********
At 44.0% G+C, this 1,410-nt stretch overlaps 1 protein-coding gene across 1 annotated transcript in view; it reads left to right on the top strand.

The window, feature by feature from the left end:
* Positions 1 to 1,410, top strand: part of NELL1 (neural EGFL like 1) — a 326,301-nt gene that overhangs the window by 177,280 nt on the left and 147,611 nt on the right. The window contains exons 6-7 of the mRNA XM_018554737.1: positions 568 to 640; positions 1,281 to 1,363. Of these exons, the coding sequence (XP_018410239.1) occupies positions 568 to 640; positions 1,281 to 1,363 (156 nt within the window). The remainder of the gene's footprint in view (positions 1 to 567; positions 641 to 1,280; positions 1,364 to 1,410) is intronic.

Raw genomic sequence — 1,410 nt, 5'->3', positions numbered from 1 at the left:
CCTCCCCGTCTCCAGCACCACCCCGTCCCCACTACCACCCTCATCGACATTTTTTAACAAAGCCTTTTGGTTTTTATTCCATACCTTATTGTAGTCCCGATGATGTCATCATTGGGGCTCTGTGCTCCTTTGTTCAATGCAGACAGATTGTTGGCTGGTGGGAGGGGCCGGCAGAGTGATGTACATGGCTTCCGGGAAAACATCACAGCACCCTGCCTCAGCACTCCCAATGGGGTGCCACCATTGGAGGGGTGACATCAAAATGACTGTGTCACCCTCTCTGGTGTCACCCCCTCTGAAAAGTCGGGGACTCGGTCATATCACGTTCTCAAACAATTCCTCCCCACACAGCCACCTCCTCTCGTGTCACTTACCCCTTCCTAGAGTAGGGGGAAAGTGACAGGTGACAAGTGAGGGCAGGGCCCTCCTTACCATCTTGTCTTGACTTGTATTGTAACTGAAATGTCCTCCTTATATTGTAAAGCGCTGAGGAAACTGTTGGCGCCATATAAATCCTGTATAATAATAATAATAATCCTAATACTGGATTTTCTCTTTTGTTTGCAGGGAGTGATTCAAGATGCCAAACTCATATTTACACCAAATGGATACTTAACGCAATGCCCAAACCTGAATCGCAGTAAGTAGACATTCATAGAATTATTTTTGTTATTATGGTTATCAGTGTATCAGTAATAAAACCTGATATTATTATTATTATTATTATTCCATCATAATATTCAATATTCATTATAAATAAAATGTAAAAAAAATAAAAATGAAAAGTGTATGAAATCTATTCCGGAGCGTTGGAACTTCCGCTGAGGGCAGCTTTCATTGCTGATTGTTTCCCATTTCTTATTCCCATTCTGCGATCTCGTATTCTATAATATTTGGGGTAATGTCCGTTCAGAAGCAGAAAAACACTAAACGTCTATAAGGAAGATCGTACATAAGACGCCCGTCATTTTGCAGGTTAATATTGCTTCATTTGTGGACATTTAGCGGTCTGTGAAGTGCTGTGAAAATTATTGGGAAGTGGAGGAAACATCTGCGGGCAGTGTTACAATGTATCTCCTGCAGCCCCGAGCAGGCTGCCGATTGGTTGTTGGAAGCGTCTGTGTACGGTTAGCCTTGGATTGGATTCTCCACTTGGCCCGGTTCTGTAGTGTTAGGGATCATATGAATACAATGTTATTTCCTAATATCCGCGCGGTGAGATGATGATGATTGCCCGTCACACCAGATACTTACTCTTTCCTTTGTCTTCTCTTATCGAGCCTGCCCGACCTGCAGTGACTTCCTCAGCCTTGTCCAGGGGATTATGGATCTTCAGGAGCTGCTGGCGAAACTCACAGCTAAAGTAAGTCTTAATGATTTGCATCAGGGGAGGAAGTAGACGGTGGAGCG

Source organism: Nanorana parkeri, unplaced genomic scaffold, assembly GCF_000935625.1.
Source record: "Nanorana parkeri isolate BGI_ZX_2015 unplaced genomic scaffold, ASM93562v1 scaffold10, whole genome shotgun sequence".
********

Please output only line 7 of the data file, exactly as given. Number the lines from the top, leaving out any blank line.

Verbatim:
Source record: "Nanorana parkeri isolate BGI_ZX_2015 unplaced genomic scaffold, ASM93562v1 scaffold10, whole genome shotgun sequence".